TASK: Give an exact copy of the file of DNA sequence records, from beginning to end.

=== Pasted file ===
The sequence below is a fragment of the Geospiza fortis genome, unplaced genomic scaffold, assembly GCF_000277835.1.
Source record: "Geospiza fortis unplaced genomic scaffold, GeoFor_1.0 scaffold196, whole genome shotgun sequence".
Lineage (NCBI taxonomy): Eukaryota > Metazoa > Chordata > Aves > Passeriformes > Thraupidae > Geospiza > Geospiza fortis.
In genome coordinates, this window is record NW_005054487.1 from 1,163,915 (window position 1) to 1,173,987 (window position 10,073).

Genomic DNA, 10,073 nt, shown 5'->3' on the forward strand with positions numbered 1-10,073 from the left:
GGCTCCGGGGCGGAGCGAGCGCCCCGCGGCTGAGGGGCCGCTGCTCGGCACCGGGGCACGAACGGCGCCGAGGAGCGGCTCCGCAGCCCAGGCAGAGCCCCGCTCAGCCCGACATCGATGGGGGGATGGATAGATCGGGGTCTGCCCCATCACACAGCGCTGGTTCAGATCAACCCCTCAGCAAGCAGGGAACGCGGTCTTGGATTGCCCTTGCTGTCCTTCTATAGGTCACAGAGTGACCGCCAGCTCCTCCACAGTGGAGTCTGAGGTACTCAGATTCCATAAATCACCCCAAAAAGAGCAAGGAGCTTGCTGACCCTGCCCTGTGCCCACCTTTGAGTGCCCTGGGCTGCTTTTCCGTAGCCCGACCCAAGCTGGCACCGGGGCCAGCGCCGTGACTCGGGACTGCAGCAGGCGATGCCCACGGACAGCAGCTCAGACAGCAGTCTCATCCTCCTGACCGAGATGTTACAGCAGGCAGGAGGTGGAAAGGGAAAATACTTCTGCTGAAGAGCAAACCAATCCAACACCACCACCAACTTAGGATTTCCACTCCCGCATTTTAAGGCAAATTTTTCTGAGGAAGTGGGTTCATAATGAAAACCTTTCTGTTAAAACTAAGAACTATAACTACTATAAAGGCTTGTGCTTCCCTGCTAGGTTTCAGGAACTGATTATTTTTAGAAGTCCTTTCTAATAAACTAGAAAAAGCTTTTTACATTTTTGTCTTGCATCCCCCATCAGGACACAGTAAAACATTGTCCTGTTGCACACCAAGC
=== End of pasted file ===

The sequence below is a fragment of the Geospiza fortis genome, unplaced genomic scaffold, assembly GCF_000277835.1.
Source record: "Geospiza fortis unplaced genomic scaffold, GeoFor_1.0 scaffold196, whole genome shotgun sequence".
Lineage (NCBI taxonomy): Eukaryota > Metazoa > Chordata > Aves > Passeriformes > Thraupidae > Geospiza > Geospiza fortis.
In genome coordinates, this window is record NW_005054487.1 from 1,163,915 (window position 1) to 1,173,987 (window position 10,073).

Genomic DNA, 10,073 nt, shown 5'->3' on the forward strand with positions numbered 1-10,073 from the left:
GGCTCCGGGGCGGAGCGAGCGCCCCGCGGCTGAGGGGCCGCTGCTCGGCACCGGGGCACGAACGGCGCCGAGGAGCGGCTCCGCAGCCCAGGCAGAGCCCCGCTCAGCCCGACATCGATGGGGGGATGGATAGATCGGGGTCTGCCCCATCACACAGCGCTGGTTCAGATCAACCCCTCAGCAAGCAGGGAACGCGGTCTTGGATTGCCCTTGCTGTCCTTCTATAGGTCACAGAGTGACCGCCAGCTCCTCCACAGTGGAGTCTGAGGTACTCAGATTCCATAAATCACCCCAAAAAGAGCAAGGAGCTTGCTGACCCTGCCCTGTGCCCACCTTTGAGTGCCCTGGGCTGCTTTTCCGTAGCCCGACCCAAGCTGGCACCGGGGCCAGCGCCGTGACTCGGGACTGCAGCAGGCGATGCCCACGGACAGCAGCTCAGACAGCAGTCTCATCCTCCTGACCGAGATGTTACAGCAGGCAGGAGGTGGAAAGGGAAAATACTTCTGCTGAAGAGCAAACCAATCCAACACCACCACCAACTTAGGATTTCCACTCCCGCATTTTAAGGCAAATTTTTCTGAGGAAGTGGGTTCATAATGAAAACCTTTCTGTTAAAACTAAGAACTATAACTACTATAAAGGCTTGTGCTTCCCTGCTAGGTTTCAGGAACTGATTATTTTTAGAAGTCCTTTCTAATAAACTAGAAAAAGCTTTTTACATTTTTGTCTTGCATCCCCCATCAGGACACAGTAAAACATTGTCCTGTTGCACACCAAGC